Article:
Monday, May 3, 2010

Negating the "Lobster" Effect

As the sun shines brighter and the days become longer and more and more beautiful, many of us will find ourselves at happy hours, barbecues and outdoor baseball games (woohoo!) without realizing how powerful those rays really are. Until we get home and notice that we have an awkward, bright pink sunburn.

This is the perfect time to call upon a sunless tanner. Many scoff at how "orange" they look, but layered over the pink sunburn makes it look like a perfect and natural shade of summer glow.

Be sure to choose something with moisturizing benefits, as the sunburn most definitely needs that moisture to heal (and not peel). I like Jergen's Natural Glow, as it's cheapish, easy, and favored by many (read: tried-and-true). Choose the shade based on your skin tone, slather on, and you'll steer clear of pesky lobster jokes.

Grow, hair, grow!

It seems to be the goal in life for every 12-29 year old to grow Kim Kardashian-style locks. Long, lucious, luxurious.... Victoria's Secret Runway-worthy.

"I'm so happy I'm beautiful!"

Now, first of all, there's a lot of extensions involved in hair like theirs. Whether it be the every day variety, or supplemental tracks put in just for the show, there is a certain level of unnatural enhancement. But there must be a way to foster hair growth, yes?

I've had plenty of clients in my chair hoping to grow their hair out and wondering how to do so. Many say their hair just "stops growing" at a certain point.

The science of hair indicates that it grows 1/2" every month, or 6" every year. Science also shows that at any time, only about 90% of hair follicles are actually producing hair. Each follicle lasts about 2-6 years, sheds the hair, and takes a holiday (most restart unless there's a thinning situation). So if you think of a strand of hair being 6 years old, that's 3 feet at max (exceptions are inevitable), and then it's done.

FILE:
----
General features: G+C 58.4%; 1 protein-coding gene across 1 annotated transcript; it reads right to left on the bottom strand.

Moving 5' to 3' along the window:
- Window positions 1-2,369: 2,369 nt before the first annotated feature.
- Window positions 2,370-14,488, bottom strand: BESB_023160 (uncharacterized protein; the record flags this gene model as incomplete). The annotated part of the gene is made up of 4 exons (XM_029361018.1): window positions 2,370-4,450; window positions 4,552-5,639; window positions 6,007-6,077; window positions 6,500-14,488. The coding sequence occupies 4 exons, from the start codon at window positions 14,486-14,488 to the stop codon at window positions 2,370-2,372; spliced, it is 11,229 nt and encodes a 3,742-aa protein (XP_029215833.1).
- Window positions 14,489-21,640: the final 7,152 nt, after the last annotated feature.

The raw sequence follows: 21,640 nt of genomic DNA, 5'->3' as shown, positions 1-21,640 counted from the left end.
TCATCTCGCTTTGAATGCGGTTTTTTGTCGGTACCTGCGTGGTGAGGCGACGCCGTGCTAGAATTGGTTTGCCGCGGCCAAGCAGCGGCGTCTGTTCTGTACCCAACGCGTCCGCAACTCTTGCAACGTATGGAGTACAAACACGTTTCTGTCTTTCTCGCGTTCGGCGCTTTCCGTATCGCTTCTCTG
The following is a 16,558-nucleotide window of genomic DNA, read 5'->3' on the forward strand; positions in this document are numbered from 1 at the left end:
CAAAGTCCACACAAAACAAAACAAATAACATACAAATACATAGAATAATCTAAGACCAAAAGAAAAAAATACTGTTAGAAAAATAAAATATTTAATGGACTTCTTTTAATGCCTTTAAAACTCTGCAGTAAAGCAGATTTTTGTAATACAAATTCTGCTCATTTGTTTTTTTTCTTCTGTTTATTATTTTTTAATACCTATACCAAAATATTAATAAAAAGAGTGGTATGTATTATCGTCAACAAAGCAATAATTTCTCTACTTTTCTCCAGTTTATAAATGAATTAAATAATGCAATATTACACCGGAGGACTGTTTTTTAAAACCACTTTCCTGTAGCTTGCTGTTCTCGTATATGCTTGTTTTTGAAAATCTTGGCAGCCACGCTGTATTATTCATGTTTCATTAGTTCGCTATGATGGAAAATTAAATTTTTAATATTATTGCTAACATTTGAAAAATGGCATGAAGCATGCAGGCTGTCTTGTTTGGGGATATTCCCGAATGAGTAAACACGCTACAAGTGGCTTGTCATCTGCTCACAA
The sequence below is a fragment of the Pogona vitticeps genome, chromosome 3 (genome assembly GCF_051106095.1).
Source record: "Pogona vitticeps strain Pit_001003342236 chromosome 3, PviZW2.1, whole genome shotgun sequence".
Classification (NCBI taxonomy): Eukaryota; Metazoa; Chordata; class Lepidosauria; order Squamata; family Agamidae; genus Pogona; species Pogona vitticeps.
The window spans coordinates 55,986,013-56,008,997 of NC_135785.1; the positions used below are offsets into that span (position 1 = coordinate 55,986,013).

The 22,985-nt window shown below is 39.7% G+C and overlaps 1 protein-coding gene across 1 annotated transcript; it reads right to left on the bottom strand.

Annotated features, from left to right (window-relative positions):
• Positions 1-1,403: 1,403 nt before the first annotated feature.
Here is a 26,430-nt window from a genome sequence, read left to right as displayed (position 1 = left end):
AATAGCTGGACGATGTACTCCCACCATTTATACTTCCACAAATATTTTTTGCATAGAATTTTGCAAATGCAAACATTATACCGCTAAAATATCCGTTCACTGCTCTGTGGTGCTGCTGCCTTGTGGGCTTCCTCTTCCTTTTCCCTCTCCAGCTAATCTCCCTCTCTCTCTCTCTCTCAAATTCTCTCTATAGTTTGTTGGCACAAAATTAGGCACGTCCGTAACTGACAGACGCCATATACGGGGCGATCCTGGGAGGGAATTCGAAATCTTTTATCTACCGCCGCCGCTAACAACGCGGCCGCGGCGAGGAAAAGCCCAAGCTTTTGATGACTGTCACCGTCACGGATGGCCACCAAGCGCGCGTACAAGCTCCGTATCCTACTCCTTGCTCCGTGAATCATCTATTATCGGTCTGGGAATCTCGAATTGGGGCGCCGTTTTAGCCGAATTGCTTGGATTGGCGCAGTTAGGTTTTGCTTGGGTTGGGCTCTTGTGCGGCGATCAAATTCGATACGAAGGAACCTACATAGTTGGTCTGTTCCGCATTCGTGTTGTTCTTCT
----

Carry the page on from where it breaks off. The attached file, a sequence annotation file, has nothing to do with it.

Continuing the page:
"But KM, how do I make it grow??"

The secret to growth and health and thickness (all those desirables) is all about circulation and blood flow. Scalp massage is one of the best ways to foster circulation. I'm not talking the stress-relieving sort, I mean pinching the tissue to really get that blood in the skin. Stimulation is the name of the game. Hanging your head upside down for a period of time is another less-fun alternative to get some flow going.

To protect your hair from the rubbing motions, I really recommend using oil - my choice is Aveda's Beautifying Composition, because it's Jojoba-based (closest to skin's natural oil "sebum"), and because it's Lavendar and Rosemary fabulousness makes me so darn happy.

Of course, there are other things to consider, but many of them you've heard:
- Don't wash your hair too often - those oils are important.
- Be careful when putting your hair up, taking it down, or detangling not to pull those strands from the head. Start at the bottom and work your way up systematically.
- Sleeping position can have quite the effect on your hair - you may notice thinning on one side or the other. Tie a scarf around your hair to protect it, or consider a silk pillowcase, which doesn't catch the hair as much as cotton. If you can, adjust your sleeping choices.
- Minimize damage to the hairs by styling more gently, using less heat, protecting from the sun and intervening with your blondorexia.

....and once it's grown to obscene lengths, come see me to cut it off again ;-)